Genome sequencing: bringing people and their disease risks together

Last year, actress and activist Angelina Jolie made headlines when she wrote an op-ed piece for the New York Times about why she chose to have a double mastectomy after undergoing a $3,000 genetic test showing she inherited faulty versions of the BRCA1 gene.

Her mother died of breast cancer at a relatively young age, and the test was an indicator that Jolie had a high risk of developing breast cancer in her lifetime.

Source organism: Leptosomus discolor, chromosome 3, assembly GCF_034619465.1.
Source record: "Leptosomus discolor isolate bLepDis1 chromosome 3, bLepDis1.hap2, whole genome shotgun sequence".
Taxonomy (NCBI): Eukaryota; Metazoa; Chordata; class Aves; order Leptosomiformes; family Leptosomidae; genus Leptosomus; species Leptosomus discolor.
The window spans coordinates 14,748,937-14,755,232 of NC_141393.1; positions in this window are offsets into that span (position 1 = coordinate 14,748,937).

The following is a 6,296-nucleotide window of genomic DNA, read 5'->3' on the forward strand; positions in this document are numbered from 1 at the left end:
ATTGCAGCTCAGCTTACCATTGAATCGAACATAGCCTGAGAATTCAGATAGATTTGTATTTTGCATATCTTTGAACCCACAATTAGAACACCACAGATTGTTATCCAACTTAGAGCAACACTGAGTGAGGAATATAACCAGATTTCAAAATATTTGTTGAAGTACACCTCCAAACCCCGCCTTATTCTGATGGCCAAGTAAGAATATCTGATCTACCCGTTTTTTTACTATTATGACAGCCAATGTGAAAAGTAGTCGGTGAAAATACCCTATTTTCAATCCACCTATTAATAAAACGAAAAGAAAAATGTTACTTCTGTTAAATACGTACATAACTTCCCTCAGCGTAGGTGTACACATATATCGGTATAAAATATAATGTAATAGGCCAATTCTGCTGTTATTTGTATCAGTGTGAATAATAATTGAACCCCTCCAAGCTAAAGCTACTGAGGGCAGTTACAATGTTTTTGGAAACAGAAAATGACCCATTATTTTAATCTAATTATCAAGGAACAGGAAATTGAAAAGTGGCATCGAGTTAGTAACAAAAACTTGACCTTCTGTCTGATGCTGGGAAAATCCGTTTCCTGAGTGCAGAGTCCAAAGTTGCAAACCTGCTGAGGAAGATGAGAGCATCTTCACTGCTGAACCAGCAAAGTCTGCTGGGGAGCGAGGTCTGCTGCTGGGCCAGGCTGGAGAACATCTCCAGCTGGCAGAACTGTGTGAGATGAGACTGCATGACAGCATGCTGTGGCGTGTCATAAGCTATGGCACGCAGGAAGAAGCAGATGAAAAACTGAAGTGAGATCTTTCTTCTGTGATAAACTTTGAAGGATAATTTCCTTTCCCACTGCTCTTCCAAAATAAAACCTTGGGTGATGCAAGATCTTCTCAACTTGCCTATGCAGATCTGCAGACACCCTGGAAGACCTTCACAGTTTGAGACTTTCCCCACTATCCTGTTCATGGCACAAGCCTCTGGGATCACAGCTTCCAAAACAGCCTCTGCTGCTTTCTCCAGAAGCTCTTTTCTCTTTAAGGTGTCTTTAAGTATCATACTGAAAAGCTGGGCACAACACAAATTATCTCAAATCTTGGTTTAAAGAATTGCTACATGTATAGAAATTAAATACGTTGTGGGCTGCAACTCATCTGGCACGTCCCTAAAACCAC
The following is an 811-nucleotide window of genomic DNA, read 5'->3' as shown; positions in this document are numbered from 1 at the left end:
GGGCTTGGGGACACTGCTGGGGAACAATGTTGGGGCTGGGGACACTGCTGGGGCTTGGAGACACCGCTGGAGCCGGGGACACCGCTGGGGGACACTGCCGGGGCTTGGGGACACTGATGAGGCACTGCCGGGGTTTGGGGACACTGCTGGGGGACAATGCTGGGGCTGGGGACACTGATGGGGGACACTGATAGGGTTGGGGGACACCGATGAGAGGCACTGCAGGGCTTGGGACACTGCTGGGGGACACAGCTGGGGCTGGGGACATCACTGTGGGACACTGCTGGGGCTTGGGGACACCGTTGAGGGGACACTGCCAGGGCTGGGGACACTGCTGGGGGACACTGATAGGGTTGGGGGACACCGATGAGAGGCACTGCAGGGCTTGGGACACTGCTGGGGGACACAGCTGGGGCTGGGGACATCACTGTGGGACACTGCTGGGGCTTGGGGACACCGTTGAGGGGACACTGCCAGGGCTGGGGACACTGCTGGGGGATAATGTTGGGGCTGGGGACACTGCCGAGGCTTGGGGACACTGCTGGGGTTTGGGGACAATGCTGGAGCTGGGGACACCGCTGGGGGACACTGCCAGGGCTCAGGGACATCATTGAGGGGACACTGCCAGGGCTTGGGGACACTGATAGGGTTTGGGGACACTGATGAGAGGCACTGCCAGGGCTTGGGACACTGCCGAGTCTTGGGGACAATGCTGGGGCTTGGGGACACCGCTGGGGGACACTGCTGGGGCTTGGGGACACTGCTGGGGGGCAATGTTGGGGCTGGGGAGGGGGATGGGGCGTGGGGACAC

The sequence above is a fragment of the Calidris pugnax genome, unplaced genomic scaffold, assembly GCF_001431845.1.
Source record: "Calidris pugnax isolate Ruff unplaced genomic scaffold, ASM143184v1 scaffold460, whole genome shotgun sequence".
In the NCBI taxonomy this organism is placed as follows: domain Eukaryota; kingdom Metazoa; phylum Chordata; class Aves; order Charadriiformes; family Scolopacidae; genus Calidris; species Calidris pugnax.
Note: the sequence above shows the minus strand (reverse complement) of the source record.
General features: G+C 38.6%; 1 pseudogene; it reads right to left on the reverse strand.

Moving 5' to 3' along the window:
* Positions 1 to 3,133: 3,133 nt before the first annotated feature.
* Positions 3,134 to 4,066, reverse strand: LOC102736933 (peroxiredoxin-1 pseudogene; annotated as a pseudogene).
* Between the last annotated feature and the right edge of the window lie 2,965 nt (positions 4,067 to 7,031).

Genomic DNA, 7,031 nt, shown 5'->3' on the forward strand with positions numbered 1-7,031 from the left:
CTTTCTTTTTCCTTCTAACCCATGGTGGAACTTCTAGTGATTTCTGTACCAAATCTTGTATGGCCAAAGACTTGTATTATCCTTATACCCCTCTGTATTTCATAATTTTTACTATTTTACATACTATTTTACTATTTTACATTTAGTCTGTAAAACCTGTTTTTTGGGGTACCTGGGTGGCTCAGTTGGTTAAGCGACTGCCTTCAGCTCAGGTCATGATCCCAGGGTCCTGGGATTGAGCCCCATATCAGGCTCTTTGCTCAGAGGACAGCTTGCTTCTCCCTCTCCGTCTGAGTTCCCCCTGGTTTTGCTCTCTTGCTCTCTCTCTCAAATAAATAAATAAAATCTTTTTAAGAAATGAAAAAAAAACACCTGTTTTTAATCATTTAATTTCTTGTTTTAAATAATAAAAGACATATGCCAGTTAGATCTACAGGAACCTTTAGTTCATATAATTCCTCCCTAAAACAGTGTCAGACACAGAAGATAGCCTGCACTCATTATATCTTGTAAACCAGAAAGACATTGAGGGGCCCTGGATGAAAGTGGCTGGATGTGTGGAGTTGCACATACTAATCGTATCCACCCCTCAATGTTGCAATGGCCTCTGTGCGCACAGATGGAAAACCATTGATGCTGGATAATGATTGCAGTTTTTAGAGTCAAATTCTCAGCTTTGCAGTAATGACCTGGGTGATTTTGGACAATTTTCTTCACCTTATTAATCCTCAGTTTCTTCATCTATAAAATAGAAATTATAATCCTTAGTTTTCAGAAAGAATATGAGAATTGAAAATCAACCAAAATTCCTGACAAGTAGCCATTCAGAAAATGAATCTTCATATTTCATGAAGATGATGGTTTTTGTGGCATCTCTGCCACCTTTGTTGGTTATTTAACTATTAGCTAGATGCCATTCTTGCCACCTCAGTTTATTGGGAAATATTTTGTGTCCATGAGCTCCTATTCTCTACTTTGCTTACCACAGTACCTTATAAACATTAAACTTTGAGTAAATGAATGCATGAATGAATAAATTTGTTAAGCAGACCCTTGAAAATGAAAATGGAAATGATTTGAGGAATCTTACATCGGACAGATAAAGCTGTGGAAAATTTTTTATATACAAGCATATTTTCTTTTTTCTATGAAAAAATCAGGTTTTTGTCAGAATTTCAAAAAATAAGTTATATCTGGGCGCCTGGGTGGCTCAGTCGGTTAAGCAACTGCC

It’s just one example of how technology has allowed many people — both high-profile and everyday Joes — to learn more about their risks of developing genetic diseases through genome sequencing.

Read the full, original story: Genome sequencing highlights risks of diseases

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